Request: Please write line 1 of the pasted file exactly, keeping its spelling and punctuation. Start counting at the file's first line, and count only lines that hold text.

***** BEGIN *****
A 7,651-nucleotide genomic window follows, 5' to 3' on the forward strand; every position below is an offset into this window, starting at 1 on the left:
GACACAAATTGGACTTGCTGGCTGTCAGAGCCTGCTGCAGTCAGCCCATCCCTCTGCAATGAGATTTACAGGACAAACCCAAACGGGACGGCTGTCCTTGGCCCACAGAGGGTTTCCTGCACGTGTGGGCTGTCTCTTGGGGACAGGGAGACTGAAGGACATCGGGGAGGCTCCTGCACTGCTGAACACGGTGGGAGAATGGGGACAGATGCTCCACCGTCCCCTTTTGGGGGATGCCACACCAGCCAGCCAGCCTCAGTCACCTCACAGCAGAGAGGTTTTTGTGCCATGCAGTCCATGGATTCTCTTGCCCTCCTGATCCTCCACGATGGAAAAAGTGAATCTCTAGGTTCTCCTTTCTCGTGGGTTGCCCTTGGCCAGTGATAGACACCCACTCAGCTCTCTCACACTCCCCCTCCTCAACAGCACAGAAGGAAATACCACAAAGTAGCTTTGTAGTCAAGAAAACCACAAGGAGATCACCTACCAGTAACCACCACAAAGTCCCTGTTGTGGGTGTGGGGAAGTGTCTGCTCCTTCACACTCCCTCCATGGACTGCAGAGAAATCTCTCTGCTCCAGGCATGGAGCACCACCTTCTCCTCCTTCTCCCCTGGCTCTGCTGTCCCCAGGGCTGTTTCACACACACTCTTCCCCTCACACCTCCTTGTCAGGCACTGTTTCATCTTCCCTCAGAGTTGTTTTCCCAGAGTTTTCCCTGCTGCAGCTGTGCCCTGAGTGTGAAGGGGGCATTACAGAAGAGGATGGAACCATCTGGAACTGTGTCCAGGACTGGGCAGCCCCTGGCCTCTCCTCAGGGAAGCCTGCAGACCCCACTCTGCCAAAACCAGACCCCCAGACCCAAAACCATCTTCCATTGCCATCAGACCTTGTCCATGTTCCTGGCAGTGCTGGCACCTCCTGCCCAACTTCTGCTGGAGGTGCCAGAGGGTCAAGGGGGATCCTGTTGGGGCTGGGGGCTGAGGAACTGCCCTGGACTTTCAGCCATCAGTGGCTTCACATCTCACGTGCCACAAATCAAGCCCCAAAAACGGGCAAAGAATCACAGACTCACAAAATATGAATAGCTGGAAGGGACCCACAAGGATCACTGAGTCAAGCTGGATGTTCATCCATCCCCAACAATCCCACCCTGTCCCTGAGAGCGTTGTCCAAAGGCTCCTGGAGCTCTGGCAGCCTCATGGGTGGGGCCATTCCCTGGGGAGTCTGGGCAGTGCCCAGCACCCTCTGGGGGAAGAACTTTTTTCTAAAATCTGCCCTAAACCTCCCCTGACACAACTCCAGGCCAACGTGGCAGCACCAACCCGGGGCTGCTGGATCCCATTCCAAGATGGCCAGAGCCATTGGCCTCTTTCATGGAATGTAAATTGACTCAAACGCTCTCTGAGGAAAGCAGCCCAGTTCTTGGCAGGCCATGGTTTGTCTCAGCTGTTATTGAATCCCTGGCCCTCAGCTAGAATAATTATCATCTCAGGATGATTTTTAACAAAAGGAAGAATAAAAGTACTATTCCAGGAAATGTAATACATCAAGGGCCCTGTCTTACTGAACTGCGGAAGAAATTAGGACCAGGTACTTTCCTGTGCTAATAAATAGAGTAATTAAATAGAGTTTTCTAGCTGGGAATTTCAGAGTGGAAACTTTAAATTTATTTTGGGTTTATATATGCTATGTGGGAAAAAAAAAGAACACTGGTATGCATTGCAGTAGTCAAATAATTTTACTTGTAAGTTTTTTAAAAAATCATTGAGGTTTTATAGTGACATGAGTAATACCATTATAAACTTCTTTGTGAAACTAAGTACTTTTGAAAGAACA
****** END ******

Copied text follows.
A 7,651-nucleotide genomic window follows, 5' to 3' on the forward strand; every position below is an offset into this window, starting at 1 on the left: